Baby on Board

For a lot of newlywed homebuyers and families who are expecting new additions to their lot, having the perfect nursery is a must! Here are a few things to consider for those who are expecting:

Location

The location of the nursery is very important. Choose a room that’s close to your own to avoid making noise and easy access during odd hours of the night. Consider the natural temperature of the room, and the amount of light that can go in when developing the overall design and theme of the nursery.

 Overall Style

If your home has an overall style, make sure to incorporate it in the nursery. If you have a traditional, eclectic, or edgy décor style, make sure the nursery reflects your overall home style, so it doesn’t feel out of place.

 Mood Board

Search the Internet and collect pictures and even videos of nurseries and interior design styles that you like. Have variety for options. Discover what others have done that you like, and might work for your own nursery. Put a theme together through the pictures that you find.

 Simplicity

It is easy to over-decorate specially when you find many things you like. Remember to pick key items that can be points of interest in the room. Have child-friendly items, not necessarily childish. Choose a colour palette that will make it easy for you to redecorate if needed.

Calm

Choose colours and a setup that is calming and peaceful. There will be many hectic times that come with having a baby/babies. It is very important that the mom can feel calm and relaxed in the room despite perhaps being physically busy with her tasks.

Adaptability

Choose décor that is not permanent. Wall decals and stickers are a lot easier to change than full wallpaper. Think about how long the nursery might last your kid, until they develop their own taste and might want to change the décor around.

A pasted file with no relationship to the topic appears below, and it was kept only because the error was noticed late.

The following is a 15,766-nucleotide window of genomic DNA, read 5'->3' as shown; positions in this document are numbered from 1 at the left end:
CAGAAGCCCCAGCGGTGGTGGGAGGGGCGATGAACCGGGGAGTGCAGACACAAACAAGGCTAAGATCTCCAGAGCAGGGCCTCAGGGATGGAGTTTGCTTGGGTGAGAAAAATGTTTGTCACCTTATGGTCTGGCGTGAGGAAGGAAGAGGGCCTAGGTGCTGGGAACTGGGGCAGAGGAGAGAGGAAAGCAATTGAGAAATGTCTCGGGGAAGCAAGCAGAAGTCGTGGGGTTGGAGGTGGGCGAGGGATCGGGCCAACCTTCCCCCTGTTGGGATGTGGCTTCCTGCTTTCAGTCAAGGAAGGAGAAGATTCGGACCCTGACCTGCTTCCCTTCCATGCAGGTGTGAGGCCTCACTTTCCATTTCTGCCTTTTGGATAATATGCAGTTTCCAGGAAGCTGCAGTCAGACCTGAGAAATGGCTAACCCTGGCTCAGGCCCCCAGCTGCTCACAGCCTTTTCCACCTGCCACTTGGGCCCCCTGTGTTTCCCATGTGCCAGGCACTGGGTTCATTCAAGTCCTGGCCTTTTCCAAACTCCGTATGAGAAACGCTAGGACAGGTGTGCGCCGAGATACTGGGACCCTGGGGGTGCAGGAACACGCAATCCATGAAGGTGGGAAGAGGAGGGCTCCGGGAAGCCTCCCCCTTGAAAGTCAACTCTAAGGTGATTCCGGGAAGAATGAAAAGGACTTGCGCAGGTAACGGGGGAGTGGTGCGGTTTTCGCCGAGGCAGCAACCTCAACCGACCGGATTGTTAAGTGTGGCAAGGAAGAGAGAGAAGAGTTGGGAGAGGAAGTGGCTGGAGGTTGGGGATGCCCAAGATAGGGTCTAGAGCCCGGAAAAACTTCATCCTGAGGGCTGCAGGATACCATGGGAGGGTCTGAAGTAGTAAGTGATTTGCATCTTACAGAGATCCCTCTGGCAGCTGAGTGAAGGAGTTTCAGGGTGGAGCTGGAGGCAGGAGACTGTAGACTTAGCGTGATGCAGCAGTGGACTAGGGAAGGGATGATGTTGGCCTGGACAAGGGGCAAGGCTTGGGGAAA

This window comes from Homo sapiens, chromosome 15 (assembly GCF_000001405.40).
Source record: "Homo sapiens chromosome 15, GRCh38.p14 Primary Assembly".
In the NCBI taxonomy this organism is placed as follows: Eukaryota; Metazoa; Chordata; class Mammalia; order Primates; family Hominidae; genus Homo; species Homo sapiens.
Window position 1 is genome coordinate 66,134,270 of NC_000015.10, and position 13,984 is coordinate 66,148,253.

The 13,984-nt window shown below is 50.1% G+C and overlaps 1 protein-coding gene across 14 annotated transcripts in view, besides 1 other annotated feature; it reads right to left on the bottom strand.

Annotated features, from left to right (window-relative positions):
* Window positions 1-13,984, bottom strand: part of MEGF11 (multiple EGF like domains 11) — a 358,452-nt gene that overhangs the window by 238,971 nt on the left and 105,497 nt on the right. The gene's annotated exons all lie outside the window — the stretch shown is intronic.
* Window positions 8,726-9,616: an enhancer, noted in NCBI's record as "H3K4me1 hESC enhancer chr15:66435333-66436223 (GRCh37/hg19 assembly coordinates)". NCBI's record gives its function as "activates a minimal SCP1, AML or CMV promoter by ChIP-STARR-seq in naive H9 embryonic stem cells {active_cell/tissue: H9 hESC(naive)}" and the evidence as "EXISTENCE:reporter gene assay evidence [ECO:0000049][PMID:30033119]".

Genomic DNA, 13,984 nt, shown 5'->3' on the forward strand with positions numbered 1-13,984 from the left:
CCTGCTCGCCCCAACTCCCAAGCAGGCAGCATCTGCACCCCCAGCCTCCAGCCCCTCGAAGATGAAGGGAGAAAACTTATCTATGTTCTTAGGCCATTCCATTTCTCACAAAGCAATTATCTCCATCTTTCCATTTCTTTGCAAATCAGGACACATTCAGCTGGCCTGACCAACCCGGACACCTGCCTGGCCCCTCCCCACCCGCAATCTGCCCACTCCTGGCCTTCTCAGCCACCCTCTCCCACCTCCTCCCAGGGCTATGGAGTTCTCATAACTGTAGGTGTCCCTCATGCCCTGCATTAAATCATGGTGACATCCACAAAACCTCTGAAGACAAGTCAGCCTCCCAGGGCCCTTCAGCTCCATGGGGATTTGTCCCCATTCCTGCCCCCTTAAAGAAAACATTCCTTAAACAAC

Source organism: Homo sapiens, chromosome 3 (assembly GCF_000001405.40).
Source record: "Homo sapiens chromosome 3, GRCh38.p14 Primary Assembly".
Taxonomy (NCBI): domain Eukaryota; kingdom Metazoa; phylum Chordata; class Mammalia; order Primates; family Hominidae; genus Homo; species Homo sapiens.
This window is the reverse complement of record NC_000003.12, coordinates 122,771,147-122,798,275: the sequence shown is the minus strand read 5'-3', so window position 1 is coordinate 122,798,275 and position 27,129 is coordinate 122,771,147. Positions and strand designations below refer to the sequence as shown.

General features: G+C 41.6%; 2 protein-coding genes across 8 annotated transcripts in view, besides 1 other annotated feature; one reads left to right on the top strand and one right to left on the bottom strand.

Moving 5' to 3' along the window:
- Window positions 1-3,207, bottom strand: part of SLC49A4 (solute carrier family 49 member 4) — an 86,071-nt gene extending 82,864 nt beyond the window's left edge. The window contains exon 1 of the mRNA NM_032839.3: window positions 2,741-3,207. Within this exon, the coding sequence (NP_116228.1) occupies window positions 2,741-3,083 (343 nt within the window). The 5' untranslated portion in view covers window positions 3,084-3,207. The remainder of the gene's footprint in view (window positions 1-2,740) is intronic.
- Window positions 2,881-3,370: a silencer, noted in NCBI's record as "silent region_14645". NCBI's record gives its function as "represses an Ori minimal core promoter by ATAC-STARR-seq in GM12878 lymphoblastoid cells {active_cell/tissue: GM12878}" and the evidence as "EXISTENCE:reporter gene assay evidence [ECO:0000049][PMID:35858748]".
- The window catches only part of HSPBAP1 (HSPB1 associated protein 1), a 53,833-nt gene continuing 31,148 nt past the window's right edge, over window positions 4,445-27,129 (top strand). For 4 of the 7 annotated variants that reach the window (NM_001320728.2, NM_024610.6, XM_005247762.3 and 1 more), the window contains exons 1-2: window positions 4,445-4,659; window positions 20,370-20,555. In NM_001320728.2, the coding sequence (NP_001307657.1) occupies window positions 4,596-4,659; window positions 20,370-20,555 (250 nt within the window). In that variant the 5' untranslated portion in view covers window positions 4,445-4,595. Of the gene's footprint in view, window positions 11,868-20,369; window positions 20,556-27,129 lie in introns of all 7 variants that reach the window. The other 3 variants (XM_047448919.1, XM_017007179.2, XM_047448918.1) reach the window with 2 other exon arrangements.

Safety

Make sure electrical wirings are safely hidden away from the baby especially as they grow more active and curious about their environment. Make sure any heaters are safe and childproof.

Key Furniture

Most people think it’s easier to pick a paint colour for the room then match the furniture after, but the opposite is actually true. Pick key furniture you like first, then match paint colours that complement the furniture.

Functionality

Decide the exact uses of the nursery and place your furniture accordingly. Have designated areas for specific tasks. Determining these will make the design process a lot easier.

Think Outside the Box

Just because certain furniture or design is not listed under the ‘children section’ doesn’t mean you can’t use it for your nursery. Part of the design challenge is using things you may not initially think of using and making it work for yourself. Check your local art store for some DIY ideas.

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Consult with Jackie Connolly at Parsons Interiors 905.271.4224 or email at info@parsonsinteriors.com to start developing your dream nursery. 

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Small Space, Big Style

Any space can be stylish regardless of size. Smaller space doesn’t mean less style and creativity. In fact, having less space to work with means using your imagination and creativity to its full extent. A functional space doesn’t have to compromise on style. Here are some tips to personalizing any small space:

1.    Colours – be consistent and use colours and tones that blend evenly. Stick with a simple colour scheme throughout the space. This will make the space feel bigger. Consider the colour of your floor, and incorporate that with the colour scheme.